On 14 June 2016, the German Federal Court of Justice (X ZR 29/15 “Pemetrexed”) confirmed prior decisions in which it held that patent infringement under the doctrine of equivalents can, in principle, not be assumed, if the patent discloses various ways that a certain technical result can be achieved, but only one of those possibilities has found its way into the claims.
The Court held that if the wording of the claims is narrower than what would have been necessary—considering the technical contribution of the patented invention to the prior art— competitors and other interested parties can rely on the applicant’s carefully chosen words. The patent holder is not allowed to subsequently claim protection for something that he deliberately chose not to protect. According to the Court, this rule shall even apply when a person skilled in the art realizes that the effects of the invention go beyond the technical matter for which the applicant sought protection in the claims.
Also, embodiments that are not explicitly disclosed but that can easily be identified by a person skilled in the art from the specification are, in principle, excluded from equivalent patent protection. The latter, however, ultimately depends on the reader’s perception of the patent document.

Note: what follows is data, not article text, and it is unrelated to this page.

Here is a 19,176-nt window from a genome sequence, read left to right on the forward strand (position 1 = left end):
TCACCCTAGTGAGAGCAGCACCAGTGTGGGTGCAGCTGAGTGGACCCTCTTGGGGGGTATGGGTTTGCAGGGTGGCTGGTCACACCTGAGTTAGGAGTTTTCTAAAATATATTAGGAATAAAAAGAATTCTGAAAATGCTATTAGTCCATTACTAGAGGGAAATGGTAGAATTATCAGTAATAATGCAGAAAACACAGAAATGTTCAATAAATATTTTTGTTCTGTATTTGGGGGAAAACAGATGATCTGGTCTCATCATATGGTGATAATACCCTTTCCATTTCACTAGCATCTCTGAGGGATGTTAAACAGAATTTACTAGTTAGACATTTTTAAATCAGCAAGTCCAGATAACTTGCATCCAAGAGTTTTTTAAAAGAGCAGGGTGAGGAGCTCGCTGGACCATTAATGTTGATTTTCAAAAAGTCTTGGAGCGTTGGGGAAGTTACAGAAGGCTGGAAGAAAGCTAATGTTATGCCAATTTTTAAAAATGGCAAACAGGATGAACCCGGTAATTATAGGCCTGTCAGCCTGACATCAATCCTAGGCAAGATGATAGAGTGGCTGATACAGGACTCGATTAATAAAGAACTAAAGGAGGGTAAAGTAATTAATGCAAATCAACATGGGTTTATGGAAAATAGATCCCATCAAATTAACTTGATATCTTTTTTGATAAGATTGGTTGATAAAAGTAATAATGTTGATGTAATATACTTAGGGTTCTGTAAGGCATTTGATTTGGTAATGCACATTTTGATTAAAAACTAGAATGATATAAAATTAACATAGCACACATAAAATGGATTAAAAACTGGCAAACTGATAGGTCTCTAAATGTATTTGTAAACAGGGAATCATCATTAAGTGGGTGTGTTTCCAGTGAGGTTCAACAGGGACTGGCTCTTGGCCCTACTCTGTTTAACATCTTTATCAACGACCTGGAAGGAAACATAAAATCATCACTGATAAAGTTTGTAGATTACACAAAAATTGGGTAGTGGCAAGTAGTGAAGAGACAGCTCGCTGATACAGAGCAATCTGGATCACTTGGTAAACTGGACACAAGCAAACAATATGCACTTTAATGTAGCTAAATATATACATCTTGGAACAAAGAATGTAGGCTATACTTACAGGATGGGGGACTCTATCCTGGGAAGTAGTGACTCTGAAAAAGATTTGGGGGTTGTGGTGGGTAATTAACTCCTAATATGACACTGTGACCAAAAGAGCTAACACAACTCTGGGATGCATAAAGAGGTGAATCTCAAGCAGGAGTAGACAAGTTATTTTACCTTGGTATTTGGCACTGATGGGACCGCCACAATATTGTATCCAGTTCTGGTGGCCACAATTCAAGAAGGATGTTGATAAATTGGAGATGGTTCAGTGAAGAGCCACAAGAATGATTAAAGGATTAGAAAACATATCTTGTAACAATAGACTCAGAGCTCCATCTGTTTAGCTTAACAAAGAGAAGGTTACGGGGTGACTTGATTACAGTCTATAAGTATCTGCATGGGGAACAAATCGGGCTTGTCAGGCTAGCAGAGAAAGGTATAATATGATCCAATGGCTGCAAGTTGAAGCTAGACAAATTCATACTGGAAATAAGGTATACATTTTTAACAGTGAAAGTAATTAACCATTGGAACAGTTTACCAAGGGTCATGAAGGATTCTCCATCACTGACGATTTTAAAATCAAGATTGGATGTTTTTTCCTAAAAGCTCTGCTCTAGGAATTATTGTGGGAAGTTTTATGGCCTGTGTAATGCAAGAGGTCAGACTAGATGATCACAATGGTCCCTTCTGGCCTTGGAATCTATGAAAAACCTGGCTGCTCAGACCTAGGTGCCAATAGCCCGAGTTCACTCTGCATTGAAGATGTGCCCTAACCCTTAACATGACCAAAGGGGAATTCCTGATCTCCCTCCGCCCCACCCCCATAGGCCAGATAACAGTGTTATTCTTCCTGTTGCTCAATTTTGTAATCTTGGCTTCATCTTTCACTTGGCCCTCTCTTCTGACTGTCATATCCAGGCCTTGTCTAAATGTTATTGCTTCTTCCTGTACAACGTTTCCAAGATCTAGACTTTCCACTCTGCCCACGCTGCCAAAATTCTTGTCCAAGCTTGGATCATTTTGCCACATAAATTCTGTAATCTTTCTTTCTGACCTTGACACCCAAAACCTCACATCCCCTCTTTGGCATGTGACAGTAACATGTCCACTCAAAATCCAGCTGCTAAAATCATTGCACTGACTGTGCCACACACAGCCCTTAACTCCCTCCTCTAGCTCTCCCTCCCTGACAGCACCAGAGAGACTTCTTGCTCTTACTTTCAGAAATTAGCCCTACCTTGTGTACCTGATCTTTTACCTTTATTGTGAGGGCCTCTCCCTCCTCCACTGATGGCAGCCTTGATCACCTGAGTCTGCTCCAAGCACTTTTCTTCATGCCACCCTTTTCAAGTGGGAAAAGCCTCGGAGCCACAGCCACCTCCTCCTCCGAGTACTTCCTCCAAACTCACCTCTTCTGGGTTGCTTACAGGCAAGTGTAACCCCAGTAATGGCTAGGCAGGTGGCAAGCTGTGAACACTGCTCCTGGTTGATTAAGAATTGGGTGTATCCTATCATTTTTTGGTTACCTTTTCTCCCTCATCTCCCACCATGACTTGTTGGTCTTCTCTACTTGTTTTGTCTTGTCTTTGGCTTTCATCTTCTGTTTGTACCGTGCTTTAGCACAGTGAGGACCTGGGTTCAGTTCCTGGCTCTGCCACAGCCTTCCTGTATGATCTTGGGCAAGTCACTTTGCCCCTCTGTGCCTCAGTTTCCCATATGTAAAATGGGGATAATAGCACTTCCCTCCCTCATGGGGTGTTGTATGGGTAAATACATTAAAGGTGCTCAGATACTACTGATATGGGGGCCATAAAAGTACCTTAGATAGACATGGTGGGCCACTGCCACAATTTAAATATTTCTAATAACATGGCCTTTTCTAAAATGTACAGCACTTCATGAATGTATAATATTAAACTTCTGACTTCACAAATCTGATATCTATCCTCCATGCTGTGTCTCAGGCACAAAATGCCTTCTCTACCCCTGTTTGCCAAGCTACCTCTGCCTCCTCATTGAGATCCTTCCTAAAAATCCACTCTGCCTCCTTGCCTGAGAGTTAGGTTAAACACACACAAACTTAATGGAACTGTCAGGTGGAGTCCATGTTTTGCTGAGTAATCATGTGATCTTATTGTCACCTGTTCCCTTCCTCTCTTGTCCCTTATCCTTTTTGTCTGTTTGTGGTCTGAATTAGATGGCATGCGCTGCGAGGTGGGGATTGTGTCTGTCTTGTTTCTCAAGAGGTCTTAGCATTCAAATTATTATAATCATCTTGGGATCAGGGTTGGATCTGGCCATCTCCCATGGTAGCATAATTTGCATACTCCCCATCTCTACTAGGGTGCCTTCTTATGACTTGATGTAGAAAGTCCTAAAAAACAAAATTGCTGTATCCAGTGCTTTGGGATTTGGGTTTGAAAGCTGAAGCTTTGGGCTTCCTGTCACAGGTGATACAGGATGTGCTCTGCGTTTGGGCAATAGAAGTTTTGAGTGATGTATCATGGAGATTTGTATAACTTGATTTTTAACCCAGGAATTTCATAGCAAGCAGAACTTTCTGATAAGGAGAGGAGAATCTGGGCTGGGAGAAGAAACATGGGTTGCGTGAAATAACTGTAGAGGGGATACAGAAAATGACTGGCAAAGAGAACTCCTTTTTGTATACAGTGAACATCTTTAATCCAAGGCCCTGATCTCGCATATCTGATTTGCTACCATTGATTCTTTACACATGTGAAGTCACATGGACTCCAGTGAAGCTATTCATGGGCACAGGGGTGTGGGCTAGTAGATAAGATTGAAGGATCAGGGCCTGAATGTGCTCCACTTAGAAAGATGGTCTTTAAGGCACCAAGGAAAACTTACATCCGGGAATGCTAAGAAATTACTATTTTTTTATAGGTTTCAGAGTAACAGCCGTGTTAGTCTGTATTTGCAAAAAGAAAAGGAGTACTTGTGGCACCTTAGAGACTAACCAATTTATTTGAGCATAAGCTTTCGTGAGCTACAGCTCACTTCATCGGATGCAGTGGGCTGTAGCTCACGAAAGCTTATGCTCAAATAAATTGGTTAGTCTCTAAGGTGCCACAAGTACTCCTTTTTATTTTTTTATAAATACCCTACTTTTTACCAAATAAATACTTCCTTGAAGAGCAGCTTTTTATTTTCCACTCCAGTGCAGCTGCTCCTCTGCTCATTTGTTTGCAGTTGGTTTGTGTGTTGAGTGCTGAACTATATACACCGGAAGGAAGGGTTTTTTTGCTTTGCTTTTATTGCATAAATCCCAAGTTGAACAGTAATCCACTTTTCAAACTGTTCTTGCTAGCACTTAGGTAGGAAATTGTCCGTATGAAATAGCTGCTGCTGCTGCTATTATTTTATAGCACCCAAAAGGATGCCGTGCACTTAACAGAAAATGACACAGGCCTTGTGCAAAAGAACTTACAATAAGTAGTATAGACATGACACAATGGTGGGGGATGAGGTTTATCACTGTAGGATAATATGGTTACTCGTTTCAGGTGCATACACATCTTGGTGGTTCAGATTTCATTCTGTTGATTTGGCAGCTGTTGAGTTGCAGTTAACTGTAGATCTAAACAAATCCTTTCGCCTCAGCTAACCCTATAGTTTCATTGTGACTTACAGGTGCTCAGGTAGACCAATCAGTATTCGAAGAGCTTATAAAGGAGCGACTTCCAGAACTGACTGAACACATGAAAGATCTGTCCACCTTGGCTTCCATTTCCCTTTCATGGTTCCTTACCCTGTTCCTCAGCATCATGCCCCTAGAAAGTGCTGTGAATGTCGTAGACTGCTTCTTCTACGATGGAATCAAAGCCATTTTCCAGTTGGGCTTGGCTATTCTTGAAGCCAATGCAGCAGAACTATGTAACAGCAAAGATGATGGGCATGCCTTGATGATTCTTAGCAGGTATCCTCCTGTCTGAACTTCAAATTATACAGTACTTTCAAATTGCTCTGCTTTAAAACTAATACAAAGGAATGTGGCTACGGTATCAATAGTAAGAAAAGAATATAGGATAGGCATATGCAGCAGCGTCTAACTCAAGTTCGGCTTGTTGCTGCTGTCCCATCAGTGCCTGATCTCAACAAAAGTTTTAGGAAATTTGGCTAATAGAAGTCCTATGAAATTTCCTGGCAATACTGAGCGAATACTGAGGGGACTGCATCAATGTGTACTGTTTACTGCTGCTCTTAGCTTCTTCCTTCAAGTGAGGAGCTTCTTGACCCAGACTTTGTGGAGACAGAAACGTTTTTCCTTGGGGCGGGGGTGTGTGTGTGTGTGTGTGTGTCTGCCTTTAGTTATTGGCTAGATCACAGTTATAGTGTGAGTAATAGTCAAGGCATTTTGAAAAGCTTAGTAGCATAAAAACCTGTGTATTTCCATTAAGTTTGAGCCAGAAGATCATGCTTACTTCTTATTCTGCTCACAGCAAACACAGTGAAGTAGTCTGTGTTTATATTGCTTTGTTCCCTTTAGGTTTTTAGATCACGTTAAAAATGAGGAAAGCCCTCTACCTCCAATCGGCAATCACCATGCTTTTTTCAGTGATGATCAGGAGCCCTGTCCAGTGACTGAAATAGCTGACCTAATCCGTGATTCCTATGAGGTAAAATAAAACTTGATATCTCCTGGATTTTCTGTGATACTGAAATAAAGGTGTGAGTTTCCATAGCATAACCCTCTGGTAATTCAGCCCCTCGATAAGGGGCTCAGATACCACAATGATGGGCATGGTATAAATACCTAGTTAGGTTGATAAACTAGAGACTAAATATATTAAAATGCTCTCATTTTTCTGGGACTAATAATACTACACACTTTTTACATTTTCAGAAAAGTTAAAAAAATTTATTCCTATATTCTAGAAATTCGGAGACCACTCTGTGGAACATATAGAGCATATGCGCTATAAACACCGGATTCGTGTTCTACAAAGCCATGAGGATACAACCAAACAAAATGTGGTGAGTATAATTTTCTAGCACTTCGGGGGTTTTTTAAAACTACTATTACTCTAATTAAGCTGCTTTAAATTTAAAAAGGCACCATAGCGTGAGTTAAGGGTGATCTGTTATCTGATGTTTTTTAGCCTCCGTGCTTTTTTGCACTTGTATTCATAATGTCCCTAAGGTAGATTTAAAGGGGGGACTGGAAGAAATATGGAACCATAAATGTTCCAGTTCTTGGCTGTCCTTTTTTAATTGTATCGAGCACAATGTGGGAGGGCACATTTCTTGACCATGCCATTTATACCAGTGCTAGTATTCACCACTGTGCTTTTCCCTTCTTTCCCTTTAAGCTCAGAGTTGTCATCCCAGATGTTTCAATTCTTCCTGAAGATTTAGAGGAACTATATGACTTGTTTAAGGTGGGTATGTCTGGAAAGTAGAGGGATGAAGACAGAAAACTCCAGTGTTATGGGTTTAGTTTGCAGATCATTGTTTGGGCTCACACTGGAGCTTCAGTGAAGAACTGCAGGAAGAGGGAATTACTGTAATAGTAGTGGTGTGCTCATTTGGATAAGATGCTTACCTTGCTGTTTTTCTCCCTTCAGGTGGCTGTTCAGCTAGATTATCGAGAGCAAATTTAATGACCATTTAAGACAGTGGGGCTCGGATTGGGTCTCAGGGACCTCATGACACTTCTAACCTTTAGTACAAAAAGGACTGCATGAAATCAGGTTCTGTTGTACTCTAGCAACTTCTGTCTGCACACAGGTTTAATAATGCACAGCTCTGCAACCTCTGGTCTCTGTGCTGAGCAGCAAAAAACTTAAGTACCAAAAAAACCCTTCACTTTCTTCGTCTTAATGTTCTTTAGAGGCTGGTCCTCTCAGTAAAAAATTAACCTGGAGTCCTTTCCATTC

However, this principle, like every other in the field of IP law, has its limits. It shall only apply to circumstances where the patent document (explicitly or inherently) discloses more than one embodiment. An extension of this principle to embodiments that were available to a person skilled in the art only through a vague indication in the specification would, in the eyes of the Court, go too far because the availability of equivalent embodiments is a necessary precondition for a finding of infringement under the doctrine of equivalents. If these embodiments were also excluded from the scope of protection one would never be able to establish infringement by equivalence.
This article was originally published on AllAboutIP – Mayer Brown’s blog on relevant developments in the fields of intellectual property and unfair competition law. For intellectual property-themed videos, Mayer Brown has launched a dedicated channel available here.